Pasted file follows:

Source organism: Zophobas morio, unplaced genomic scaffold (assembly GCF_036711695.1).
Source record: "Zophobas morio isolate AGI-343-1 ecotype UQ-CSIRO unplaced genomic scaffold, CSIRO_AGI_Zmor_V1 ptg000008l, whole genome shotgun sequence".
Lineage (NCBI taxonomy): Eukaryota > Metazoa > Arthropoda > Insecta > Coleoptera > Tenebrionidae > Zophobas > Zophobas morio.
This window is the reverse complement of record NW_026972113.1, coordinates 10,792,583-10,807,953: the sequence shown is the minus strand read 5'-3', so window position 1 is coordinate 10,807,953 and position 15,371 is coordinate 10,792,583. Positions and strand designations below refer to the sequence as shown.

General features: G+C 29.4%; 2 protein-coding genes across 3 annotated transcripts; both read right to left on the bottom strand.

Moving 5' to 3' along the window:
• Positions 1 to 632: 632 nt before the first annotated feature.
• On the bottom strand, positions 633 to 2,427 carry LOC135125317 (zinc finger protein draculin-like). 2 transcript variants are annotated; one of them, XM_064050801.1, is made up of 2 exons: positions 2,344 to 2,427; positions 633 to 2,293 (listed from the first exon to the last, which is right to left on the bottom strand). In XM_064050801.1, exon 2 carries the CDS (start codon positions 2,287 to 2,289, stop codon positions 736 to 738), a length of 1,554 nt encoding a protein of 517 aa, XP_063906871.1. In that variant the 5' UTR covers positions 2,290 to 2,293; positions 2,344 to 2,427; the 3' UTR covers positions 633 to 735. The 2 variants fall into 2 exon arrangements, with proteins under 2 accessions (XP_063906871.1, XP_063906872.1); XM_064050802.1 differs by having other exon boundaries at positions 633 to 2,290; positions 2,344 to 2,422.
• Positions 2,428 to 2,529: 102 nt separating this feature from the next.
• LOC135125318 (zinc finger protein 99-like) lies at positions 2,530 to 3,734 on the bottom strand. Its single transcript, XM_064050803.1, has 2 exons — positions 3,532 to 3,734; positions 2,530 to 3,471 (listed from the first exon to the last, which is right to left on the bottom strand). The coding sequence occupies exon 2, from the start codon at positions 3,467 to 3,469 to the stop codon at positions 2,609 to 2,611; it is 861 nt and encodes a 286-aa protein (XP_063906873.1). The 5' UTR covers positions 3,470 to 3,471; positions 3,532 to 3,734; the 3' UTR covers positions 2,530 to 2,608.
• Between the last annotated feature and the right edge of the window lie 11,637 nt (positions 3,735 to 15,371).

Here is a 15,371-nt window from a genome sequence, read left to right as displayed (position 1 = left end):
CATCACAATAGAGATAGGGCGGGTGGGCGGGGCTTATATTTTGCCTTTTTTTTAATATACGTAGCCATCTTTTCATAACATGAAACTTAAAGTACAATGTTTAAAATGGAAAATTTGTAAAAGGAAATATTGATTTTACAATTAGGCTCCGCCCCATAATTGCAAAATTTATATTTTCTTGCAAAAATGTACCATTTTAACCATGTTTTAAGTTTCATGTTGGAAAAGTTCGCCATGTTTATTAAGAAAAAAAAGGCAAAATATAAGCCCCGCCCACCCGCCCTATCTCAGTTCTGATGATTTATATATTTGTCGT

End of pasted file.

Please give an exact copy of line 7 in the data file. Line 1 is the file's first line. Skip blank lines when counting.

• Positions 1 to 632: 632 nt before the first annotated feature.